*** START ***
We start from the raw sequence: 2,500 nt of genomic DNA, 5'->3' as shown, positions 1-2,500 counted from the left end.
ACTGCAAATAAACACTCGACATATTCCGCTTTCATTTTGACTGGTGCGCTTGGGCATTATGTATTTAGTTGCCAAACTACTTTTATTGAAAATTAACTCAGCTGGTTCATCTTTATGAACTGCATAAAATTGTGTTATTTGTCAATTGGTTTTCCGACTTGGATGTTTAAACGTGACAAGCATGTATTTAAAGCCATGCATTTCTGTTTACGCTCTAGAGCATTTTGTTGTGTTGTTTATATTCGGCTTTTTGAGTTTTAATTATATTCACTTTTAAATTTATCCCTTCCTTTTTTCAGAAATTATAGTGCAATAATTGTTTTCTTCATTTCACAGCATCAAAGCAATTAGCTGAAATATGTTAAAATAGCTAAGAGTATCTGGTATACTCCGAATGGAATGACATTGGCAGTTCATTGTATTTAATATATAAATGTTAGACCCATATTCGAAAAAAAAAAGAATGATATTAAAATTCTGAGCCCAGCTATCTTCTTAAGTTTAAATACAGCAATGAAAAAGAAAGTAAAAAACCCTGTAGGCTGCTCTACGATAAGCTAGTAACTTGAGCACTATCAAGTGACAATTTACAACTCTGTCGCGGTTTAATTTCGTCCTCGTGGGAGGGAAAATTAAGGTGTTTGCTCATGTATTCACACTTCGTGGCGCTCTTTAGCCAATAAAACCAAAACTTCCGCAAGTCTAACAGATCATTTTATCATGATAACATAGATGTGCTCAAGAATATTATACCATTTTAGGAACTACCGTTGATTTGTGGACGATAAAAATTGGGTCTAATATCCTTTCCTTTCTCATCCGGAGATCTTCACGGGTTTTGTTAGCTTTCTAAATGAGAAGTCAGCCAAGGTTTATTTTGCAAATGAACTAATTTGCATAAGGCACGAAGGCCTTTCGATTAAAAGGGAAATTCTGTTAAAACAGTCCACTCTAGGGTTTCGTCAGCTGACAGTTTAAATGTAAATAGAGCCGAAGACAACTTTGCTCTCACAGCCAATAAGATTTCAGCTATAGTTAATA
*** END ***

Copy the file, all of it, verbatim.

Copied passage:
We start from the raw sequence: 2,500 nt of genomic DNA, 5'->3' as shown, positions 1-2,500 counted from the left end.
ACTGCAAATAAACACTCGACATATTCCGCTTTCATTTTGACTGGTGCGCTTGGGCATTATGTATTTAGTTGCCAAACTACTTTTATTGAAAATTAACTCAGCTGGTTCATCTTTATGAACTGCATAAAATTGTGTTATTTGTCAATTGGTTTTCCGACTTGGATGTTTAAACGTGACAAGCATGTATTTAAAGCCATGCATTTCTGTTTACGCTCTAGAGCATTTTGTTGTGTTGTTTATATTCGGCTTTTTGAGTTTTAATTATATTCACTTTTAAATTTATCCCTTCCTTTTTTCAGAAATTATAGTGCAATAATTGTTTTCTTCATTTCACAGCATCAAAGCAATTAGCTGAAATATGTTAAAATAGCTAAGAGTATCTGGTATACTCCGAATGGAATGACATTGGCAGTTCATTGTATTTAATATATAAATGTTAGACCCATATTCGAAAAAAAAAAGAATGATATTAAAATTCTGAGCCCAGCTATCTTCTTAAGTTTAAATACAGCAATGAAAAAGAAAGTAAAAAACCCTGTAGGCTGCTCTACGATAAGCTAGTAACTTGAGCACTATCAAGTGACAATTTACAACTCTGTCGCGGTTTAATTTCGTCCTCGTGGGAGGGAAAATTAAGGTGTTTGCTCATGTATTCACACTTCGTGGCGCTCTTTAGCCAATAAAACCAAAACTTCCGCAAGTCTAACAGATCATTTTATCATGATAACATAGATGTGCTCAAGAATATTATACCATTTTAGGAACTACCGTTGATTTGTGGACGATAAAAATTGGGTCTAATATCCTTTCCTTTCTCATCCGGAGATCTTCACGGGTTTTGTTAGCTTTCTAAATGAGAAGTCAGCCAAGGTTTATTTTGCAAATGAACTAATTTGCATAAGGCACGAAGGCCTTTCGATTAAAAGGGAAATTCTGTTAAAACAGTCCACTCTAGGGTTTCGTCAGCTGACAGTTTAAATGTAAATAGAGCCGAAGACAACTTTGCTCTCACAGCCAATAAGATTTCAGCTATAGTTAATA